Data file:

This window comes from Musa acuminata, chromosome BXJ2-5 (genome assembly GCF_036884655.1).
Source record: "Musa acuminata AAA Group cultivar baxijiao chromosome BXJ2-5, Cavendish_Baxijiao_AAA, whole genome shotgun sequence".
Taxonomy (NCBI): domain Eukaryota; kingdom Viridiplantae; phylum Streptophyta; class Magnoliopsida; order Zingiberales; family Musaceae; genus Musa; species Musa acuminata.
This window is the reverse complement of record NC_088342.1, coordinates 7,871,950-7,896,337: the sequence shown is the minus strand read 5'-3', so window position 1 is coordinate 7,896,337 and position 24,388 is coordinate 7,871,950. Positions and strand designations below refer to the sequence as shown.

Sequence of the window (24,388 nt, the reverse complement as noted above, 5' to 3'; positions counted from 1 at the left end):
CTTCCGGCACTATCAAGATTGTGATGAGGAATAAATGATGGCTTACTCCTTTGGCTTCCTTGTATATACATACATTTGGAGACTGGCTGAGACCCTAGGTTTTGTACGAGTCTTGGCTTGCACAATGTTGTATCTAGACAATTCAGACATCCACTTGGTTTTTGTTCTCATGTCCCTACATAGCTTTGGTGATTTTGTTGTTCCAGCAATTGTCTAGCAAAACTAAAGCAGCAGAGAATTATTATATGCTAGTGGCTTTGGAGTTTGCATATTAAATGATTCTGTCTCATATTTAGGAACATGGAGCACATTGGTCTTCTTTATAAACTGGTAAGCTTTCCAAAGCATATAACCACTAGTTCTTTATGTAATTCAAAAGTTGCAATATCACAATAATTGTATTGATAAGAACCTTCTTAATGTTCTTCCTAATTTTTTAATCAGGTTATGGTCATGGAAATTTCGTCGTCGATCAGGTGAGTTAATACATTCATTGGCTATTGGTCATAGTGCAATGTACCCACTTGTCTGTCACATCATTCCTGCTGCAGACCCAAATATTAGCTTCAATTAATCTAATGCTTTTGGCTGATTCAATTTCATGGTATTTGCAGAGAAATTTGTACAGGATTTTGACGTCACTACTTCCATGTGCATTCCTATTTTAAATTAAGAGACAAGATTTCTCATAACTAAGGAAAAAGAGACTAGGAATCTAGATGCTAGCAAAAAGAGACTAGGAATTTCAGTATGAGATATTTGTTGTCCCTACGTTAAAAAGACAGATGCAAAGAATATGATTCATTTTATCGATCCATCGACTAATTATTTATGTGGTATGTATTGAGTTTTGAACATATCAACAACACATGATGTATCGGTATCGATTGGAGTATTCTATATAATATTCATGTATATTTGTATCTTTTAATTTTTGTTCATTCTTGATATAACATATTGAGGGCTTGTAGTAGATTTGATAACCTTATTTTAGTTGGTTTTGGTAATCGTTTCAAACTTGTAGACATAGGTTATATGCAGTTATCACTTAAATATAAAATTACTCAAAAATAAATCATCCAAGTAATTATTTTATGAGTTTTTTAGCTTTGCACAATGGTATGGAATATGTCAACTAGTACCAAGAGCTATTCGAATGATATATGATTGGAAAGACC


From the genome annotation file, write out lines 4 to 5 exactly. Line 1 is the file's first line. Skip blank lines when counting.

This window is the reverse complement of record NC_088342.1, coordinates 7,871,950-7,896,337: the sequence shown is the minus strand read 5'-3', so window position 1 is coordinate 7,896,337 and position 24,388 is coordinate 7,871,950. Positions and strand designations below refer to the sequence as shown.

Sequence of the window (24,388 nt, the reverse complement as noted above, 5' to 3'; positions counted from 1 at the left end):